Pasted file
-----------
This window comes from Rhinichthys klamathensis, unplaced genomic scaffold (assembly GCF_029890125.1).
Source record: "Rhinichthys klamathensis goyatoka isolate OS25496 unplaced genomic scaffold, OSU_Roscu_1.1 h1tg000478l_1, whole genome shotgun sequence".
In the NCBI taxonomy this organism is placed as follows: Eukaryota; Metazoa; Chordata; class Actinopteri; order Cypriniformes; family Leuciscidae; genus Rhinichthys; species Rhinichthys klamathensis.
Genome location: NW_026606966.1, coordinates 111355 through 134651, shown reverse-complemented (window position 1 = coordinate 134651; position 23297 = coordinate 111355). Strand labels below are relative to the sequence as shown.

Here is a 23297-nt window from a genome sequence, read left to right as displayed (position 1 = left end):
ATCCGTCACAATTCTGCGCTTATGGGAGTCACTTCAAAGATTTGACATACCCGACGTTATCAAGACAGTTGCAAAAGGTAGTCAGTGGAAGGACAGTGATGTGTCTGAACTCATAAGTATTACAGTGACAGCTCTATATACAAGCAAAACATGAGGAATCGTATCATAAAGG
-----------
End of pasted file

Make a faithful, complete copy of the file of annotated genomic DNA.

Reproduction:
This window comes from Rhinichthys klamathensis, unplaced genomic scaffold (assembly GCF_029890125.1).
Source record: "Rhinichthys klamathensis goyatoka isolate OS25496 unplaced genomic scaffold, OSU_Roscu_1.1 h1tg000478l_1, whole genome shotgun sequence".
In the NCBI taxonomy this organism is placed as follows: Eukaryota; Metazoa; Chordata; class Actinopteri; order Cypriniformes; family Leuciscidae; genus Rhinichthys; species Rhinichthys klamathensis.
Genome location: NW_026606966.1, coordinates 111355 through 134651, shown reverse-complemented (window position 1 = coordinate 134651; position 23297 = coordinate 111355). Strand labels below are relative to the sequence as shown.

Here is a 23297-nt window from a genome sequence, read left to right as displayed (position 1 = left end):
ATCCGTCACAATTCTGCGCTTATGGGAGTCACTTCAAAGATTTGACATACCCGACGTTATCAAGACAGTTGCAAAAGGTAGTCAGTGGAAGGACAGTGATGTGTCTGAACTCATAAGTATTACAGTGACAGCTCTATATACAAGCAAAACATGAGGAATCGTATCATAAAGG